Encouraging middle managers to hold conversations on informal territory, listening more than talking and responding in ways that soothe employee concerns about ‘being out of line’ are all ways, according to Detert and Treviño, that organisations can take action to address this issue.

Prioritise making employees feel psychologically safe

The idea of giving critical feedback can make employees feel psychologically unsafe. This is defined by a perceived high level of risk to areas such as wellbeing, social standing and in-or-out group status. Faced with this risk, it’s easier to stay silent. This is difficult to overcome, but the good news is that managers can take action on multiple fronts.

Certain types of body language - such as crossed arms or defensive posturing - can make employees feel psychologically unsafe, so being aware of how you come across is important. Alternatively, making it clear how you will protect the employee in the way you present their feedback upwards can make them feel safer in your hands. You could also provide information on timeframes and next steps.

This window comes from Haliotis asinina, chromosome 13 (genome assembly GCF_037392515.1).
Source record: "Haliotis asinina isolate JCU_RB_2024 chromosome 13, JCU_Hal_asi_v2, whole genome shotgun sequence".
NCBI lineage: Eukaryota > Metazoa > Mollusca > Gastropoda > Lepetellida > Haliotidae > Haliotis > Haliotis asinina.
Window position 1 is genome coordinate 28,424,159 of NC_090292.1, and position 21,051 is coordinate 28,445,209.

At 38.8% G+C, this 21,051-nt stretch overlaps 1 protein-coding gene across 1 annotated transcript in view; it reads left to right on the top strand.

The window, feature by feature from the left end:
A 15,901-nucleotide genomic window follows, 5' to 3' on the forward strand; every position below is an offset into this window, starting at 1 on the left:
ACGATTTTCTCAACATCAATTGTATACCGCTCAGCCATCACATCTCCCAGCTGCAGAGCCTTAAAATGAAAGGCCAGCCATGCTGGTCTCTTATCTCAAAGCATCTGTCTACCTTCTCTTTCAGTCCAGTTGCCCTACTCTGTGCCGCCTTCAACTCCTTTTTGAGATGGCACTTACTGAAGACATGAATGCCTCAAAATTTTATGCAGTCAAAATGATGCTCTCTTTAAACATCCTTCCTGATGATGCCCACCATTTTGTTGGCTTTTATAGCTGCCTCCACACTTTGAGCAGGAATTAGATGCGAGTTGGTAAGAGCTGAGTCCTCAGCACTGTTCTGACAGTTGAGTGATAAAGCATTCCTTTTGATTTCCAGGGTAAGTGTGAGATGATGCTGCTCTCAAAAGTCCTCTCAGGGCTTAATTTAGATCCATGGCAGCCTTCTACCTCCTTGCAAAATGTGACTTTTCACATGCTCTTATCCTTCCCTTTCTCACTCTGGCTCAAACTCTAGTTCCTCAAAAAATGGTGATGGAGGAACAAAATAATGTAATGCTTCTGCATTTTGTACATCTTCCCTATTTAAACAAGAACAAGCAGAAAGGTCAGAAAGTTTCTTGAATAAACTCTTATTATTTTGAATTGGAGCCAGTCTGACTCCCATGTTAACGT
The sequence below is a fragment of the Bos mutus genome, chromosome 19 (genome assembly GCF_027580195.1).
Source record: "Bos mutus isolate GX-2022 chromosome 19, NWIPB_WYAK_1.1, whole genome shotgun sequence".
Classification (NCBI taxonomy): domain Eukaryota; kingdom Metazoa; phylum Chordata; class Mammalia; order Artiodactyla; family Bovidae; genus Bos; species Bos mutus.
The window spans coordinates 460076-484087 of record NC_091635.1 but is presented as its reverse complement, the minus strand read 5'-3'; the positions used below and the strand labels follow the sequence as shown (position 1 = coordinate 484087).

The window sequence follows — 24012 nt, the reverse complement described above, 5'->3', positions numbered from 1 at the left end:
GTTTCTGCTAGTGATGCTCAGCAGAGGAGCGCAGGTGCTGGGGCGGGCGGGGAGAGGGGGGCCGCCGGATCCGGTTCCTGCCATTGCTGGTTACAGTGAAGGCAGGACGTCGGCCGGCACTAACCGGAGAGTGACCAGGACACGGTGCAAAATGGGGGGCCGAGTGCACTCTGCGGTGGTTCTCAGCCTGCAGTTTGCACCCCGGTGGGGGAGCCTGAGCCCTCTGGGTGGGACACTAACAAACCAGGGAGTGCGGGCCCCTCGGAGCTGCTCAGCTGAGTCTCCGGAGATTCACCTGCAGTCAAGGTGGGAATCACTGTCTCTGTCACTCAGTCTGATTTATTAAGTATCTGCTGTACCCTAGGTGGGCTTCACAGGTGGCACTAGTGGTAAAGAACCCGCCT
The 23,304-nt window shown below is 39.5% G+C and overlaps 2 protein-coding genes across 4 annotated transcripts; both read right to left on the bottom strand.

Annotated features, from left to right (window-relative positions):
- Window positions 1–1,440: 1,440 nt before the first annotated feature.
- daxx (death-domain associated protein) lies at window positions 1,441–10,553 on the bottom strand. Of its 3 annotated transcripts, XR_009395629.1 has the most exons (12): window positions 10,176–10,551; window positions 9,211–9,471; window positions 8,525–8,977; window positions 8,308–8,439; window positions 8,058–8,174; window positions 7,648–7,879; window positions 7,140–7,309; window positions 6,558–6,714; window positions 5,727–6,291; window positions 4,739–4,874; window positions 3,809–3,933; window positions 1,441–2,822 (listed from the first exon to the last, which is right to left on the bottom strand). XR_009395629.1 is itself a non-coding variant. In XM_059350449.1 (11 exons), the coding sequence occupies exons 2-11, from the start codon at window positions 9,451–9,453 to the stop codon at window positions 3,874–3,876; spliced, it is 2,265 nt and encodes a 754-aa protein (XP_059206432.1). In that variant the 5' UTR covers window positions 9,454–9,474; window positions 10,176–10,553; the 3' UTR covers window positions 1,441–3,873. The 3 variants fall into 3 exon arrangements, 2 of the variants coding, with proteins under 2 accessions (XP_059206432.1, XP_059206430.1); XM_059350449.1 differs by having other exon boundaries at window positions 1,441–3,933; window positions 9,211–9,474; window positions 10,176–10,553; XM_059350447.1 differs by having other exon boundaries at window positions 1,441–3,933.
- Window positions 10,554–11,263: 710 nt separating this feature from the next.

Consistency in the long-term is important here. The more you can make employees feel safe, the more they will feel comfortable voicing their opinions in future, and the more they will proactively offer feedback without being asked. Achieving this shift at scale is key to embedding employee voice as part of the organisation’s culture.

Provide information to employees in a non-hierarchical way

When senior leaders are perceived as sitting in their ivory tower, hoarding information and making decisions unilaterally, it is perhaps unfair to expect employees to develop a strong voice.